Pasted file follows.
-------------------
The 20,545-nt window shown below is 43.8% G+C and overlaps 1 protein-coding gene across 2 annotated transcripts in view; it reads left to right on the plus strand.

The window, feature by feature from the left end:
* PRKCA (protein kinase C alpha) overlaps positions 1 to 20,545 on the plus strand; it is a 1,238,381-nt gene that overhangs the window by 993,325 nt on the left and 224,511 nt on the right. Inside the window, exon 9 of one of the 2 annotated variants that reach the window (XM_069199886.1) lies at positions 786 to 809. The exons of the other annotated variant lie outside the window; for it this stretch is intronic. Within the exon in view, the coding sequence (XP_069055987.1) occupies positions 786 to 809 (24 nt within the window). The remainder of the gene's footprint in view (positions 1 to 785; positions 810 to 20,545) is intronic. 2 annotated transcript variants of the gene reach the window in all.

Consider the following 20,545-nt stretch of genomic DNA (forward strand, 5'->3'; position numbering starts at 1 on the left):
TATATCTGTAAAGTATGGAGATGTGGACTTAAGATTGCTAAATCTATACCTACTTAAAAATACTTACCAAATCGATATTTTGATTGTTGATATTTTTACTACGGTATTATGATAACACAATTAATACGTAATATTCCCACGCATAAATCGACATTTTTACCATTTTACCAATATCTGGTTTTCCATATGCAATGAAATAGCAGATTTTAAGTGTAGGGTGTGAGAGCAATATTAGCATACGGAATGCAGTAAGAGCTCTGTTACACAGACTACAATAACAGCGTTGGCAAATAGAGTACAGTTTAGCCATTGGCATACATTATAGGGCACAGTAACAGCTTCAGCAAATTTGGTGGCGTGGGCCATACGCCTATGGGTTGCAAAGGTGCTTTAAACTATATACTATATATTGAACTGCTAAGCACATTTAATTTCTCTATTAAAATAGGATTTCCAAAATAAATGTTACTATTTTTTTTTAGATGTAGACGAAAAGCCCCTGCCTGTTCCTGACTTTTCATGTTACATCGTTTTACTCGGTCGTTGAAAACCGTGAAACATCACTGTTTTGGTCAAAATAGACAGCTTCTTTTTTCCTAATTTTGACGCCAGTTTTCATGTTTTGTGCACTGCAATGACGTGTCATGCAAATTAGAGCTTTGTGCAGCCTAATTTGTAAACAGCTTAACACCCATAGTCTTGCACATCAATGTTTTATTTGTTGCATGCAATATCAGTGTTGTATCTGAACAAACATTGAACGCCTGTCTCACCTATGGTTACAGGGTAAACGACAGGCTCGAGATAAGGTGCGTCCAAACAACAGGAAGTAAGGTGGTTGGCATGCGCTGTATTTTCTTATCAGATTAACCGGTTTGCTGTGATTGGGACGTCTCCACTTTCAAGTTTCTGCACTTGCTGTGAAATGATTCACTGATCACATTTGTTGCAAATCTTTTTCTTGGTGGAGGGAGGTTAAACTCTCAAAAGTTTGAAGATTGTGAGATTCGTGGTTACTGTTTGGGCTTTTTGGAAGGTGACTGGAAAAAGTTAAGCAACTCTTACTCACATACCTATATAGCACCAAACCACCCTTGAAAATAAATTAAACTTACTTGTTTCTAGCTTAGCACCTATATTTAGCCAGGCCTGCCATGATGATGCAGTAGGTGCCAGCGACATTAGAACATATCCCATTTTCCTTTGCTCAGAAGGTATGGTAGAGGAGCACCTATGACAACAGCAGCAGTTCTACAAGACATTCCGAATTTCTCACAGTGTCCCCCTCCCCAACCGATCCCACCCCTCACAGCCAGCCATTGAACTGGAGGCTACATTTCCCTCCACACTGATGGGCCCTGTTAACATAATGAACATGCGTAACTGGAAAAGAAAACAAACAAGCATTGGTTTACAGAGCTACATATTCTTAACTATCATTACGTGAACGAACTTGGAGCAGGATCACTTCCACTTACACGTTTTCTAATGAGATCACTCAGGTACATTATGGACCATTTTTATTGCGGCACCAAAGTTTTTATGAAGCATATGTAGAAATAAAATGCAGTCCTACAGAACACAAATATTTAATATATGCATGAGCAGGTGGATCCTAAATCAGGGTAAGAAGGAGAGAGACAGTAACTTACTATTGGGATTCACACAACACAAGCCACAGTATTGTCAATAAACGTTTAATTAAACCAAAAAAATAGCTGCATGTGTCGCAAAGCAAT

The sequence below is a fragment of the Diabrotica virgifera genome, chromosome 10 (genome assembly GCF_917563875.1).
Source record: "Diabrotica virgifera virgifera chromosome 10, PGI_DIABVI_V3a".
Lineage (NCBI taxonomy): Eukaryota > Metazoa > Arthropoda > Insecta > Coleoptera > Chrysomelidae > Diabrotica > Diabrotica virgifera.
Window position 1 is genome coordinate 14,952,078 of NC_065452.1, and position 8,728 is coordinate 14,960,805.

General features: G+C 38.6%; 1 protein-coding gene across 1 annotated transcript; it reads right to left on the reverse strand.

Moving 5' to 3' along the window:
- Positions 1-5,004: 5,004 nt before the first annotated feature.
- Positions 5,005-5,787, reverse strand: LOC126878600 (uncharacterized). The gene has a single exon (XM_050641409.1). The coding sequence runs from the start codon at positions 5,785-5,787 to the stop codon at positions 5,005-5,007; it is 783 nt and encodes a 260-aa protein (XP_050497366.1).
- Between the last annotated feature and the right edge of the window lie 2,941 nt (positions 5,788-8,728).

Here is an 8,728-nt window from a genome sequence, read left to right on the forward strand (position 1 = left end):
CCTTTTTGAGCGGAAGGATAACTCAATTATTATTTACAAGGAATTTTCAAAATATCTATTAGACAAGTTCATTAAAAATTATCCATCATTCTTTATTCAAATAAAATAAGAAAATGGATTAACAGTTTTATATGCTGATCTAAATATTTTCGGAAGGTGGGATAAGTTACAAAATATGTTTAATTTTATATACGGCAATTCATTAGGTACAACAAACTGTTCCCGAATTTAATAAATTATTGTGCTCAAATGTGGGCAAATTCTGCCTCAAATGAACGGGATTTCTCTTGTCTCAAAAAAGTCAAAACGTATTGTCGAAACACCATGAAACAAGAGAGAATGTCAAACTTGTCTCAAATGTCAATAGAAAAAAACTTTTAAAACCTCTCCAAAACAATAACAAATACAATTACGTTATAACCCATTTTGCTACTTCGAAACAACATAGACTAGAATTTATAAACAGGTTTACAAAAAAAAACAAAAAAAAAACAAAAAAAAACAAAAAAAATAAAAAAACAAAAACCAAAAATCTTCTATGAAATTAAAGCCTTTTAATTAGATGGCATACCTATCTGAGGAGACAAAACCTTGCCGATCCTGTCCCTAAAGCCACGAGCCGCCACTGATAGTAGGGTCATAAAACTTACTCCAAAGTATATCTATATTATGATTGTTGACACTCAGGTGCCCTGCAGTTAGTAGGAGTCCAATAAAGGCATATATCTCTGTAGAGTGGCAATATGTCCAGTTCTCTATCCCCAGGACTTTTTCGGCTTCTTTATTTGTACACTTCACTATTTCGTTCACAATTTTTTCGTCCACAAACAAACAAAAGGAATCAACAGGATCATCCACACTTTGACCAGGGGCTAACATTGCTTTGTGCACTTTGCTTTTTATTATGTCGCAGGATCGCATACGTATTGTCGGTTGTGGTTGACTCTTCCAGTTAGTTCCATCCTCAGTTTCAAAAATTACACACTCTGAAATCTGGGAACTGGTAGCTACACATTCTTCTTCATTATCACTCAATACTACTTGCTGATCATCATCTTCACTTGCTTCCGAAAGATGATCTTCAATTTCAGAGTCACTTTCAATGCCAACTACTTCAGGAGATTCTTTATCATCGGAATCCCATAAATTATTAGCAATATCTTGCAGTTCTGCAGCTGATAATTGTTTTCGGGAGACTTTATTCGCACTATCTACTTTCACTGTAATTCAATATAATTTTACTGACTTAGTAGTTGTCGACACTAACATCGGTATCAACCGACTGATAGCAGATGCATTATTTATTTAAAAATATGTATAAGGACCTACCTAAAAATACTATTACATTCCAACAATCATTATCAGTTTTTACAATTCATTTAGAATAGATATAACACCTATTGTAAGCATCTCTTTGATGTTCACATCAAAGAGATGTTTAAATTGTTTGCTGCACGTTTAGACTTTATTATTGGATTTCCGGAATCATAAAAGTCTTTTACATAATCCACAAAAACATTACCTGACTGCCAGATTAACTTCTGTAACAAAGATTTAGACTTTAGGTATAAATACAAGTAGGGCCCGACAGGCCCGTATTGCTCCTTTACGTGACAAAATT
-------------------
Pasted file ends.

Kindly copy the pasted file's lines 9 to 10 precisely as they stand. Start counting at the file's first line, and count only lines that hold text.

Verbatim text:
Window position 1 is genome coordinate 14,952,078 of NC_065452.1, and position 8,728 is coordinate 14,960,805.

General features: G+C 38.6%; 1 protein-coding gene across 1 annotated transcript; it reads right to left on the reverse strand.